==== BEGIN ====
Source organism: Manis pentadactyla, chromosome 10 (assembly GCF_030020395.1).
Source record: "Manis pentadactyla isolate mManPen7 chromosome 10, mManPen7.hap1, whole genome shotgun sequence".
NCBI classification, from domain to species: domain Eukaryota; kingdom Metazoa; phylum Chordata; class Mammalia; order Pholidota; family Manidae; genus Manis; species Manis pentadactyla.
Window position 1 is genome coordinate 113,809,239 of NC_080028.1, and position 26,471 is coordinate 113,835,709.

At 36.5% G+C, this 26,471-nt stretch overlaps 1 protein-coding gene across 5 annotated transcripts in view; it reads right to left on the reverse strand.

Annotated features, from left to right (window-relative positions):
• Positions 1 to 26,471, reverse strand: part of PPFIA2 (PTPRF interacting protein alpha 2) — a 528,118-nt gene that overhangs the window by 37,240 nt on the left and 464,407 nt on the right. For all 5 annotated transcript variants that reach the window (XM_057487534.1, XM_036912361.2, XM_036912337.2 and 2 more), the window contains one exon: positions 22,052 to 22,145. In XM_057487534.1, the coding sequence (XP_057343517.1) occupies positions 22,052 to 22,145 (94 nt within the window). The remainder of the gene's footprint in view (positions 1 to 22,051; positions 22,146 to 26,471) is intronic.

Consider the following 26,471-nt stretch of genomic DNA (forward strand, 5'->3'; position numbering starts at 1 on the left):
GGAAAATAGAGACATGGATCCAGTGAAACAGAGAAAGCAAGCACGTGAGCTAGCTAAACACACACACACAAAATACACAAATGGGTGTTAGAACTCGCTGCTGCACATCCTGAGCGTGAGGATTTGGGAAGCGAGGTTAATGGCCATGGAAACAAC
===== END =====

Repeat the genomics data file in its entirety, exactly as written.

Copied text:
Source organism: Manis pentadactyla, chromosome 10 (assembly GCF_030020395.1).
Source record: "Manis pentadactyla isolate mManPen7 chromosome 10, mManPen7.hap1, whole genome shotgun sequence".
NCBI classification, from domain to species: domain Eukaryota; kingdom Metazoa; phylum Chordata; class Mammalia; order Pholidota; family Manidae; genus Manis; species Manis pentadactyla.
Window position 1 is genome coordinate 113,809,239 of NC_080028.1, and position 26,471 is coordinate 113,835,709.

At 36.5% G+C, this 26,471-nt stretch overlaps 1 protein-coding gene across 5 annotated transcripts in view; it reads right to left on the reverse strand.

Annotated features, from left to right (window-relative positions):
• Positions 1 to 26,471, reverse strand: part of PPFIA2 (PTPRF interacting protein alpha 2) — a 528,118-nt gene that overhangs the window by 37,240 nt on the left and 464,407 nt on the right. For all 5 annotated transcript variants that reach the window (XM_057487534.1, XM_036912361.2, XM_036912337.2 and 2 more), the window contains one exon: positions 22,052 to 22,145. In XM_057487534.1, the coding sequence (XP_057343517.1) occupies positions 22,052 to 22,145 (94 nt within the window). The remainder of the gene's footprint in view (positions 1 to 22,051; positions 22,146 to 26,471) is intronic.

Consider the following 26,471-nt stretch of genomic DNA (forward strand, 5'->3'; position numbering starts at 1 on the left):
GGAAAATAGAGACATGGATCCAGTGAAACAGAGAAAGCAAGCACGTGAGCTAGCTAAACACACACACACAAAATACACAAATGGGTGTTAGAACTCGCTGCTGCACATCCTGAGCGTGAGGATTTGGGAAGCGAGGTTAATGGCCATGGAAACAAC